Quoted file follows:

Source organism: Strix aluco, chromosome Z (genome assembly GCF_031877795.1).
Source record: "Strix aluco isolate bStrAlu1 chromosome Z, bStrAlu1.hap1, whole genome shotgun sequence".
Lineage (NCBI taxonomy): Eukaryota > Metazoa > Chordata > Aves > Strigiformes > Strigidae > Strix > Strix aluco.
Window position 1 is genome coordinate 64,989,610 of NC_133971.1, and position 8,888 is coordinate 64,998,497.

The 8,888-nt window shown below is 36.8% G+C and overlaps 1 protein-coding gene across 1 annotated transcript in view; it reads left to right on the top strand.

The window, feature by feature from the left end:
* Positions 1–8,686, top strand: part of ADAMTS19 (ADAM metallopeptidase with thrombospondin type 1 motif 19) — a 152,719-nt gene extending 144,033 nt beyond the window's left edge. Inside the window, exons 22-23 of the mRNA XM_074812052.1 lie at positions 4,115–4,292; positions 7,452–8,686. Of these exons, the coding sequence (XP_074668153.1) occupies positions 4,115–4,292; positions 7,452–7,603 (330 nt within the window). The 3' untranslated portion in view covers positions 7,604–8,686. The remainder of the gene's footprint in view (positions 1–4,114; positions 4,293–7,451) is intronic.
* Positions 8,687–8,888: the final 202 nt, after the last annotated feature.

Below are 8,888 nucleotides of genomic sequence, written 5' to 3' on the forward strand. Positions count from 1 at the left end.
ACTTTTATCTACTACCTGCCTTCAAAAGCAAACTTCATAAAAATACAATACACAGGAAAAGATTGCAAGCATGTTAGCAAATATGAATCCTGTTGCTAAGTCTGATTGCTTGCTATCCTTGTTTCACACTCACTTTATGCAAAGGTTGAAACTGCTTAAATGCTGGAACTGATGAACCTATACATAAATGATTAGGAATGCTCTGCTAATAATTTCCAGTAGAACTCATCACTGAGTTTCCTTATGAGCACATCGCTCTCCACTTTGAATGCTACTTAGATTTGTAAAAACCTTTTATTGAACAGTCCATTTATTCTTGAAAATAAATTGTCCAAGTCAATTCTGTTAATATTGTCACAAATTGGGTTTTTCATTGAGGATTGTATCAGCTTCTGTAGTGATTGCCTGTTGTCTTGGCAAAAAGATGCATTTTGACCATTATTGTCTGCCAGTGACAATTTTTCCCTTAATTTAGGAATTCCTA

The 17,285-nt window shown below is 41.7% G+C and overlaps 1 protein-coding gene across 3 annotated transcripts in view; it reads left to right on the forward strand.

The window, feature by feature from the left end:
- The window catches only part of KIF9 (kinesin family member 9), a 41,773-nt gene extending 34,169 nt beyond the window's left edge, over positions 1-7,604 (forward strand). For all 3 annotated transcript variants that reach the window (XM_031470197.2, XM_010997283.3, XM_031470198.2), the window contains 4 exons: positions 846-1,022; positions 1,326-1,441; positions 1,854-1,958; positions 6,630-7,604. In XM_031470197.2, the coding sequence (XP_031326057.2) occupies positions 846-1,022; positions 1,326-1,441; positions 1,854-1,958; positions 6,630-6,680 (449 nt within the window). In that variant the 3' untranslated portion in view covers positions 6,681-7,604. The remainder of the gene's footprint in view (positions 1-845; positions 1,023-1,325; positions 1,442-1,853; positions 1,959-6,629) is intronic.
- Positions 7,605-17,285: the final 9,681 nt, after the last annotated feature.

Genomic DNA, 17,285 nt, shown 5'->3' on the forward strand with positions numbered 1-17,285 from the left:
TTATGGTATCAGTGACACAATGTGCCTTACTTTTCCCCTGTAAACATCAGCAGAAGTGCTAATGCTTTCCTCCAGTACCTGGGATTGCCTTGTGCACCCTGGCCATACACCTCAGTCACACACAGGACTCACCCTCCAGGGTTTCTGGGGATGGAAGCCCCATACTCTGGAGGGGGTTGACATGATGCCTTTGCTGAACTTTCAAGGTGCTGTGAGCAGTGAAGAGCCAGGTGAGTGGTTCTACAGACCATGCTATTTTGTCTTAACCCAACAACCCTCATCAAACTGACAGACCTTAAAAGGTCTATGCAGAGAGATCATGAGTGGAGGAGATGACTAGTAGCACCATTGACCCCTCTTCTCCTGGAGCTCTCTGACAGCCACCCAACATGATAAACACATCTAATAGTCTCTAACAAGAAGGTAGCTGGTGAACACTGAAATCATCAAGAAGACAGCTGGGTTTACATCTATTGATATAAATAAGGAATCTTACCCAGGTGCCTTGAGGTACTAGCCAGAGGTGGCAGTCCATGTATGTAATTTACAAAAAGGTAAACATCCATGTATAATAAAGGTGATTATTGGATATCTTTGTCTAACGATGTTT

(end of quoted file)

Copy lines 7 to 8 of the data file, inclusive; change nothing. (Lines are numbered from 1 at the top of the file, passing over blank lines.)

* Positions 1–8,686, top strand: part of ADAMTS19 (ADAM metallopeptidase with thrombospondin type 1 motif 19) — a 152,719-nt gene extending 144,033 nt beyond the window's left edge. Inside the window, exons 22-23 of the mRNA XM_074812052.1 lie at positions 4,115–4,292; positions 7,452–8,686. Of these exons, the coding sequence (XP_074668153.1) occupies positions 4,115–4,292; positions 7,452–7,603 (330 nt within the window). The 3' untranslated portion in view covers positions 7,604–8,686. The remainder of the gene's footprint in view (positions 1–4,114; positions 4,293–7,451) is intronic.
* Positions 8,687–8,888: the final 202 nt, after the last annotated feature.